Can you give us some other examples of where the EFA concept will have an effect?
Apart from consumer protection, another good example is anti-money laundering. This will be based in the Banking Supervision directorate since it has a large area of connection with that. After all, most cases affect banks. But not all of them do, so this unit will also have an overarching role. If there is suspicion of money laundering at a stock exchange or insurance undertaking, the money-laundering colleagues will deal with that as well.
The same goes for the department of quantitative risk modelling, which has been allocated to the directorate of Insurance Supervision, and also for the central legal department, which will receive additional functions and thus be sustainably strengthened. In the future, it will work not only on traditional basic issues but also on issues like administrative offence proceedings and sanctions.
Are there changes within the directorates as well?
Of course. These were primarily focused on representing new tasks as well as possible and minimising areas of overlap. In the Banking Supervision directorate, that naturally affects all the activities related to the new European banking supervisory system, the SSM. We already brought together the operational supervision over the significant institutions which are now subject to supervision by the European Central Bank (ECB) in one unit last year. In addition, we created a unit to deal with the harmonisation of supervisory standards. These ad hoc measures have made working together with the ECB much easier, so we are now going to transfer these units into a permanent structure, and they will become departments. They are really important to ensure the best possible quality and efficiency of cooperation with the ECB.
What about securities and insurance supervision?
In securities supervision, we have to handle a massive amount of new statutory provisions. To this end, apart from consumer protection, we are also strengthening prospectus supervision, in particular, which will also become its own department. This will bring the Securities Supervision directorate up to six departments, rather than the previous four. The other new tasks, such as product and distribution supervision, the monitoring of repo and securities transactions, and new reporting requirements, have been integrated into existing departments.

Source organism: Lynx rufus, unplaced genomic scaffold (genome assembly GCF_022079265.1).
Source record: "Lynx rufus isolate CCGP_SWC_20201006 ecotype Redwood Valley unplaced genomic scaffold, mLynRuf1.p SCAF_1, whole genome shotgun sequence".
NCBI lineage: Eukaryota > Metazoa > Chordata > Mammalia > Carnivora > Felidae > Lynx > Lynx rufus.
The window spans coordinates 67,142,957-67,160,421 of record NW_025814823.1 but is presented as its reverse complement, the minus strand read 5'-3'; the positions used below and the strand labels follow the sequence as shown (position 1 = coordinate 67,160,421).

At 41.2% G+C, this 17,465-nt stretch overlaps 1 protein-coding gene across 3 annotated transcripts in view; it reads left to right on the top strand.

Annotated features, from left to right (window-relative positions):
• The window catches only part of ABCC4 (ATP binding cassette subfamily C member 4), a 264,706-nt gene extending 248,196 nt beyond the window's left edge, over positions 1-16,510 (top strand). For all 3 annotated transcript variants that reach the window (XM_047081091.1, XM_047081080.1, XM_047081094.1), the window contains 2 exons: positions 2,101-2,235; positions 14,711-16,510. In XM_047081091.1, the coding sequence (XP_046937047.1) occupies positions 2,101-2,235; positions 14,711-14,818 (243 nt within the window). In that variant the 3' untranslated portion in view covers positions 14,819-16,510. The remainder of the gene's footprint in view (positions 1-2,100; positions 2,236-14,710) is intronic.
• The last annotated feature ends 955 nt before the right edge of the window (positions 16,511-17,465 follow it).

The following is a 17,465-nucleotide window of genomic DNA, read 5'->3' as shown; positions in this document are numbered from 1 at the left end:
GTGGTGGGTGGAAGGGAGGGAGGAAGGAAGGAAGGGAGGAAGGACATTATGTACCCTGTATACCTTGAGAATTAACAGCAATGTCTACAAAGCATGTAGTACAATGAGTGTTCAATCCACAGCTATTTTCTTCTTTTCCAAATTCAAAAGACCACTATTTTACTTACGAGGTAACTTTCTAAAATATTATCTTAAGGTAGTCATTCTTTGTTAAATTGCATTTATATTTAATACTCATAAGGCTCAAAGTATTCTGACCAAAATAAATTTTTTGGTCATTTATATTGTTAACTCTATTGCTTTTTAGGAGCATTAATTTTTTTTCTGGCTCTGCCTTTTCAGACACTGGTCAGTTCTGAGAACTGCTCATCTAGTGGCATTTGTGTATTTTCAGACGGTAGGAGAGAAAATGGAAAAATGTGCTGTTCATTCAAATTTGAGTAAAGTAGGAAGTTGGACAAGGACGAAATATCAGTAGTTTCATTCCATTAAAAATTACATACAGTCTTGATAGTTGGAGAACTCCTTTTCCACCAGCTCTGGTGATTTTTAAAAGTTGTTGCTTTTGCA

The Insurance Supervision directorate, on the other hand, already underwent a thorough restructuring a year and a half ago. The changes brought about then have proven themselves in practice so they will, for the most part, remain as they are.
Are there other changes?
There are many, many changes, in fact – too many to list them all in this interview! But I would like to briefly mention one new aspect which is particularly important to me: there will be a section for strategic development reporting directly to the President. This is intended to improve our ability to pick up on current issues promptly, respond to them and to provide fresh impetus – to set the agenda, you might say. I am really looking forward to this work. However, I would like to emphasise that it will just be about developing strategies which will then always be transferred to areas of standard responsibility within BaFin.